AAN Panel Reaffirms Brain-Death Criteria
An expert panel of the American Academy of Neurology (AAN), the flagship organization of US neurologists, confirms the 1995 criteria for establishing brain death and has little to add on the basis of the interim literature. The panel’s assessment is available in the latest issue of Neurology.
Among the findings:
- There have been no published reports of neurologic recovery once brain death has been diagnosed by using the 1995 criteria.
- There is insufficient evidence to define a minimal observation period for diagnosing brain death, once brain function has ceased.
- Complex, spontaneous movements, like facial myokymia, and ventilator triggering can be seen in brain death.
- The various tests for determining apnea have not been compared—so one test has not been shown to be preferable.
- Data supporting the use of newer ancillary tests, like MR angiography, to confirm brain death are not sufficiently compelling.
The steps to determining brain death include the prerequisites (eg, excluding the use of CNS depressants and neuromuscular blockers, establishing a normal core body temperature and blood pressure), the clinical evaluation (eg, documenting a lack of responsiveness, assessing brainstem reflexes, performing an apnea test), and ancillary tests (eg, performing an EEG or imaging study). A useful appendix checklist is provided in the article.
In addition, the AAN web site provides a Q&A with one of the panel members, Eelco Wijdicks of the Mayo Clinic, regarding the reassessment of brain-death criteria. In addition to discussing clinical and other parameters, Dr. Wijdicks provides all-important guidance for communicating the diagnosis of brain death to the victim’s family. (In my experience, a particularly difficult concept for many family members to understand is the idea that brain death equals death, both functionally and legally. Conveying this information firmly and compassionately can be a challenge.)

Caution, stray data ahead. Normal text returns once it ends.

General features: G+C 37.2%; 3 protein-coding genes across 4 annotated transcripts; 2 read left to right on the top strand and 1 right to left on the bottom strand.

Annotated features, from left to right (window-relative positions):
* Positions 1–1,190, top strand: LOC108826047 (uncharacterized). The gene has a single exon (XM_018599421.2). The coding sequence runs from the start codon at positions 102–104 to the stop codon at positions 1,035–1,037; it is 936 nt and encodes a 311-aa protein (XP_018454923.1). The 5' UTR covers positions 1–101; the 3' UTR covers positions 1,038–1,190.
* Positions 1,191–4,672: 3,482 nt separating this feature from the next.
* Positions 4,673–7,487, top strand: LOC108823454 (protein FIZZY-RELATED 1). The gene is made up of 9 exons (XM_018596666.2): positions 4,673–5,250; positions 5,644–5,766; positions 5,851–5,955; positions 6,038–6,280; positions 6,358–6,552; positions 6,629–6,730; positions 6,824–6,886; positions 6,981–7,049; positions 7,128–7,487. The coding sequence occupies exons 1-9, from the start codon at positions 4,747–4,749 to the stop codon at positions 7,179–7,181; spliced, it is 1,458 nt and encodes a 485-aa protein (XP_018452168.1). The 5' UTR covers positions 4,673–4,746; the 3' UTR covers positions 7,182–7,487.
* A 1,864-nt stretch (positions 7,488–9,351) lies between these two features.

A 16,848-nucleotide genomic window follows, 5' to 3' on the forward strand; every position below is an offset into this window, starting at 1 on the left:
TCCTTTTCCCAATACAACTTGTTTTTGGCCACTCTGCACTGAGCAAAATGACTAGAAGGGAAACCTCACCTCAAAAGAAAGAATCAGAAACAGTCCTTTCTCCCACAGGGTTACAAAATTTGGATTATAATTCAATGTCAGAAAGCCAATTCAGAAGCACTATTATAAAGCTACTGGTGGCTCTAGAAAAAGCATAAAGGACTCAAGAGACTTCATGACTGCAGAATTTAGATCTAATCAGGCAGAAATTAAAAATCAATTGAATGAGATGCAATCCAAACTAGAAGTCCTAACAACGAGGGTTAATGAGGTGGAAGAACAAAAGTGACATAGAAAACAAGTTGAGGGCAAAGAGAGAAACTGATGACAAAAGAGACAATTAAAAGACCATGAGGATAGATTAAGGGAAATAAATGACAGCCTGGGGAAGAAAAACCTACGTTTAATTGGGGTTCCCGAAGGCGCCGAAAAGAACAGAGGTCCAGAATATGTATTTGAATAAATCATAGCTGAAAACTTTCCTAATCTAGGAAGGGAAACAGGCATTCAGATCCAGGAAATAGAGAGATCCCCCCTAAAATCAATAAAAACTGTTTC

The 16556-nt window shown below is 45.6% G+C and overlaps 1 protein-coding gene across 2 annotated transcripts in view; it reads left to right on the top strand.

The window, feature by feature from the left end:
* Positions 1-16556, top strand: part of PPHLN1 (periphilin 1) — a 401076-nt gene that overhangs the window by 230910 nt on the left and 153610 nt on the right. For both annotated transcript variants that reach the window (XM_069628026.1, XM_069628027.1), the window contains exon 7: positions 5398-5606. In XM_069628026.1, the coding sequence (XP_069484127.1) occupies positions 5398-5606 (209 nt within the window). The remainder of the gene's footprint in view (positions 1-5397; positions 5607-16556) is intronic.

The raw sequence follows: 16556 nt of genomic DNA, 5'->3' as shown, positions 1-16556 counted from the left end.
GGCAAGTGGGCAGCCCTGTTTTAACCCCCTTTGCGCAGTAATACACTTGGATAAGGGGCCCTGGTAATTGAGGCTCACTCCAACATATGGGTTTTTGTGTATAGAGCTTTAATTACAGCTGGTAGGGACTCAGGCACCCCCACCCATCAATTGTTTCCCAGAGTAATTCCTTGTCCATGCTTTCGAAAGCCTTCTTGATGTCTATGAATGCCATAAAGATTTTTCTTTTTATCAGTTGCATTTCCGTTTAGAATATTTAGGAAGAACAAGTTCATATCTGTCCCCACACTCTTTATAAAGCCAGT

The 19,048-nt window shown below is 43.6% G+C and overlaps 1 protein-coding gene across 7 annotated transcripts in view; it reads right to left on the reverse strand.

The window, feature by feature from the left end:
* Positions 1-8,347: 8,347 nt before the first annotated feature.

After the diagnosis of brain death is made, the attending physician should meet with the family, accompanied by nursing staff and, often, hospital clergy. Considerable time for conversation and a quiet place to sit are needed. The family members are told that their loved one has passed on and that the medical staff deeply regrets the loss. The family members will have ample time to say their good-byes. The medical staff will be available for support. The family, however, will have to make a decision about possible organ donation and is invited to speak with an organ donation agency. The medical staff is keeping the rest of the organs working with medication and the mechanical ventilator, and if there is no wish for organ donation, the staff will stop the ventilator and other treatments.